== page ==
Most of the time, II-V-I’s are taught as a set of discrete modes or as a collection of related modes derived from a single parent scale. We’re told the II-7 chord corresponds to a Dorian minor scale, the V7 a Mixolydian dominant scale, and the I(maj7) either a Lydian or Ionian scale. Or, on the other hand, we often hear that you can treat the whole II-V-I as essentially one scale all based off of the Ionian (major) mode played from the root of the I chord.

Although these are sometimes useful approaches and can offer a very basic framework to help novice jazzers get started with improvisation, I think there are even better ways to conceptualize II-V-I’s regarding specific scale choices. I’ve already briefly delved into bebop scales here on the LJS site before, and in this post, I want to talk about another lesser known or “secret” scale: the harmonic major scale.

In my experience, relatively few jazzers talk about or teach this scale, but it is possibly the single best scale to use if you want a simple and concise tool to help you start generating bebop vocabulary over II-V-I’s. And it works for both major and minor II-V’s (details on that below)!

Firstly, what is the harmonic major scale?

It’s essentially like a harmonic minor scale, except it has a natural (not a flatted) 3rd scale degree, as you would assume for any scale labeled “major.” In other words, it’s a major scale with a flatted 6th degree. C harmonic major is spelled: C-D-E-F-G-Ab-B-C.

Here it is notated:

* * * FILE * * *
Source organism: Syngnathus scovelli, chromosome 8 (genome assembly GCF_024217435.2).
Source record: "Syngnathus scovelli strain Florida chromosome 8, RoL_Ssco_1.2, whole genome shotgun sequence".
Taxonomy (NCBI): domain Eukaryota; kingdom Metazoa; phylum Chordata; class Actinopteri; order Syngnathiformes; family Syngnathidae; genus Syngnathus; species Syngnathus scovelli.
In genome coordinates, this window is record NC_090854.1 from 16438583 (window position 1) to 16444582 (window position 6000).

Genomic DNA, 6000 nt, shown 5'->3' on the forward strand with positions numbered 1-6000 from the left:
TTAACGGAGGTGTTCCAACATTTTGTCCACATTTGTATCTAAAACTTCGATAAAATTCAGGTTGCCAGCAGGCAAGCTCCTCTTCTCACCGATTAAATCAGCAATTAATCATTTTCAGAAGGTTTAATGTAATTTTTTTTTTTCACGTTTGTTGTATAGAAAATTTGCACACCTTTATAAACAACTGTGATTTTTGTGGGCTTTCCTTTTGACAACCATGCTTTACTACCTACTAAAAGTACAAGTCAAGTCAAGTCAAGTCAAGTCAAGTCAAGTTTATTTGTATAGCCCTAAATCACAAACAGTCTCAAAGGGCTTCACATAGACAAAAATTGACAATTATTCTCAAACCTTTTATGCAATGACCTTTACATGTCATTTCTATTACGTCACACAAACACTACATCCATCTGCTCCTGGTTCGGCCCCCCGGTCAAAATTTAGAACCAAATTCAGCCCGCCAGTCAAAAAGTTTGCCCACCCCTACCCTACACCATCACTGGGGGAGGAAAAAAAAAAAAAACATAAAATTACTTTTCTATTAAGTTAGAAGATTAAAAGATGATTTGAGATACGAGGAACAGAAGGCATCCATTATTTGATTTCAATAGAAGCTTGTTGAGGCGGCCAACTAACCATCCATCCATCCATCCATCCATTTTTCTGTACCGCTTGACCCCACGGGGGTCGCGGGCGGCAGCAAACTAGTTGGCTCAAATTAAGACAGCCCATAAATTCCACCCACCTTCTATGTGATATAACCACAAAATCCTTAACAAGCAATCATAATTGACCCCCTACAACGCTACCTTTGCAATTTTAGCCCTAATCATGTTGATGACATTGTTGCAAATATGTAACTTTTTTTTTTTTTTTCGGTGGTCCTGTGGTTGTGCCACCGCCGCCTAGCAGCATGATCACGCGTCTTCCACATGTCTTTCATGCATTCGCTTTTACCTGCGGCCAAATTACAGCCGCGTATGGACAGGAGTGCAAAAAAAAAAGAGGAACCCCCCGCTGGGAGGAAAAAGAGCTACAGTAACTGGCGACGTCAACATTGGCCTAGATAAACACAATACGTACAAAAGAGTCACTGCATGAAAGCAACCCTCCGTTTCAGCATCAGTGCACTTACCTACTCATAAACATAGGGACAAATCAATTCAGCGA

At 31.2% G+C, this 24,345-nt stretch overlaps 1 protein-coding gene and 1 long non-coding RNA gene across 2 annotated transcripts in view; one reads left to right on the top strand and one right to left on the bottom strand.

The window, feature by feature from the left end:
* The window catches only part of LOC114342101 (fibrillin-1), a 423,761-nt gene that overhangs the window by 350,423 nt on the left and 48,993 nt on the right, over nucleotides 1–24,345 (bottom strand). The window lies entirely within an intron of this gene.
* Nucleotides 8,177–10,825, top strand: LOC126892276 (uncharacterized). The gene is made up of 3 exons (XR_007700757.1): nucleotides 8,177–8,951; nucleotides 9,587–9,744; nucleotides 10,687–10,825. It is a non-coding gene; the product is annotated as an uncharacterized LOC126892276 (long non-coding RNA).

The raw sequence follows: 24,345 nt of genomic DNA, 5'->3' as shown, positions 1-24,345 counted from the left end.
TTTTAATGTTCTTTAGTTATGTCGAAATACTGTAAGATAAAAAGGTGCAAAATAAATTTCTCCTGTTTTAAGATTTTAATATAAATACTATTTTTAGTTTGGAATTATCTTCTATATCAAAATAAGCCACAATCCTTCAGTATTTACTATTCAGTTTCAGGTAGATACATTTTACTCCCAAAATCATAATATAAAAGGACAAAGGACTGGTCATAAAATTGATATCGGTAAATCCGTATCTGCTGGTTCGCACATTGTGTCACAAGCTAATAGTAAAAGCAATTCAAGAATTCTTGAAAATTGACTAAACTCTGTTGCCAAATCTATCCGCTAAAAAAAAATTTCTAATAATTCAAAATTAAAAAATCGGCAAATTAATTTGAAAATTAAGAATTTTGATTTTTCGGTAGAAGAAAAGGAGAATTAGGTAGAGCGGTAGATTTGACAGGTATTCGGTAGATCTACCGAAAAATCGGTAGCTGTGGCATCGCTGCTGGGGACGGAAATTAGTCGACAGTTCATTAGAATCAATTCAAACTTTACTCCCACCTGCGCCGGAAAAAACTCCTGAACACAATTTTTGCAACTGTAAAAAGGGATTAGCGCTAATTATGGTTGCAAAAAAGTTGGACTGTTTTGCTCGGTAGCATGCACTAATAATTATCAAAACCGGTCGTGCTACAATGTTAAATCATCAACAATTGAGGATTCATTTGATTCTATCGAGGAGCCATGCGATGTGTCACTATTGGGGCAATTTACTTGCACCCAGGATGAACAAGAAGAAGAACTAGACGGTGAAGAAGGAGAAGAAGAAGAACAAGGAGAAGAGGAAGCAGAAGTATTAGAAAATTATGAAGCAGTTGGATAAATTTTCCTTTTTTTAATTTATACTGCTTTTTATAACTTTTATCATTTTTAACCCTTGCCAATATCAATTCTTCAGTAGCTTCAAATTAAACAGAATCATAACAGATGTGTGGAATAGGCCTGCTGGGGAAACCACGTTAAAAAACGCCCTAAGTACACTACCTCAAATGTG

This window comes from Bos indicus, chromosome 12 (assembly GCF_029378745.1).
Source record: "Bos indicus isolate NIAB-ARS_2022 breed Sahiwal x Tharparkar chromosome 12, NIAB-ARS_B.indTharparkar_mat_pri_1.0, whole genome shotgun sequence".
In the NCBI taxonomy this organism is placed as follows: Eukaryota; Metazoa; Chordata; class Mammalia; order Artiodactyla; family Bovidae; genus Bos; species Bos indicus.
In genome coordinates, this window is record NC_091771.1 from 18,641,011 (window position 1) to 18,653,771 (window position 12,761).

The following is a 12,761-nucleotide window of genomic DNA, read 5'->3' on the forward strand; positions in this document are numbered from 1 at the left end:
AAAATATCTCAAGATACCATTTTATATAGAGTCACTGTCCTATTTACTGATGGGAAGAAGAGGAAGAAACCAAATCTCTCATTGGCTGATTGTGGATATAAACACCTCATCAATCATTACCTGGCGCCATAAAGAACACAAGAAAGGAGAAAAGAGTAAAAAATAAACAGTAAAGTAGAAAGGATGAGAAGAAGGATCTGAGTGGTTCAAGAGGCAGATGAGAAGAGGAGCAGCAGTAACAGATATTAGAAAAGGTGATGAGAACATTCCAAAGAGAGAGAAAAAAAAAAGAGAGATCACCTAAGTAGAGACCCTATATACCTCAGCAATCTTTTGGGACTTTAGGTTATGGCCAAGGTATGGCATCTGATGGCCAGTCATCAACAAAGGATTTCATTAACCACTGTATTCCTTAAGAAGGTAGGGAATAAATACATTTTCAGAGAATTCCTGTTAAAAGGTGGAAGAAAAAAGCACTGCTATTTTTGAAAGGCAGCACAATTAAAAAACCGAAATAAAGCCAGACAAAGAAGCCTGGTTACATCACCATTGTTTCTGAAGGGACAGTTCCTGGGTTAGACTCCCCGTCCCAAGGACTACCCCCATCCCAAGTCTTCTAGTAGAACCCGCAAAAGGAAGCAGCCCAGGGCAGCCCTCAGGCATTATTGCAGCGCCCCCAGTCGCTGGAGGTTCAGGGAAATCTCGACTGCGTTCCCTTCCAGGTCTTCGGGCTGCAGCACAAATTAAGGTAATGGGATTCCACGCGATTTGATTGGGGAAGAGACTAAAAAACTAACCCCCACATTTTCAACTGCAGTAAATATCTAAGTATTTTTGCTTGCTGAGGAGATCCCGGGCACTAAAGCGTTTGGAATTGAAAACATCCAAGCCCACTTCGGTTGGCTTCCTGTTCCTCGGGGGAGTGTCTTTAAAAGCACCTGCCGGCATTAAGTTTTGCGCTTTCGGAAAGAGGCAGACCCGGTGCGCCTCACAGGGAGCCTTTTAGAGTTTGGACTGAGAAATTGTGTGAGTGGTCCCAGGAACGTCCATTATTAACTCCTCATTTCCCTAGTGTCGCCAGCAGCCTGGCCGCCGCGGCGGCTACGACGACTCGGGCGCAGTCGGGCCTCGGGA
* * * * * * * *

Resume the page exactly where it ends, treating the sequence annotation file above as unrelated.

To understand the derivation of the harmonic major, we have to briefly explain where harmonic minor scales come from.

The “harmonic” label comes from the fact that, in the language of Western “classical” music theory, the harmonic minor scale has all of the elements necessary for generating tonality, i.e. tonal chords and harmonic progressions. For tonality to be functional melodically and harmonically, you have to have a leading tone

For tonality to be functional melodically and harmonically, you have to have a leading tone as the 7th scale degree (the 7th note of the scale has to be a major 7th above the root, or a half-step below the tonic – however, you want to visualize it). This is because, in the briefest and simplest terms possible, tonality is essentially defined by the V7-I cadential relationship, which lives and dies on the resolution of the “tension” inherent in the tritone.

The tritone exists between the 3rd and 7th of the V7 chord (think B and F for G7 in the key of C major). The 7th of the V7 chord (the 4th degree of the tonic I chord) resolves down ½ step to the 3rd of the tonic I chord and the 3rd of the V7 chord (the 7th of the tonic I chord) resolves up ½ step to the tonic (root).

These relationships – the V-I movement in the bass and the resolution of the “tense” tritone which is embedded in the V7 chord – is the defining theoretical feature that makes tonality work in “classical” theory.

Here’s what I mean in notation:

So what this means is that,  to generate common practice functional tonal harmony, you can’t rely only the Dorian, Phrygian, or Aeolian (also called “natural” or “pure” minor) modes, which are all minor modes with flatted 7ths (because they don’t have that all-important leading tone).

The other primary option for a minor scale – the “melodic” minor – has the requisite leading tone, but it has a natural 6th which means the IV chord would be major, and this doesn’t work with strict “classical” harmony norms – in the minor mode, the “i” and “iv” chords should both be minor.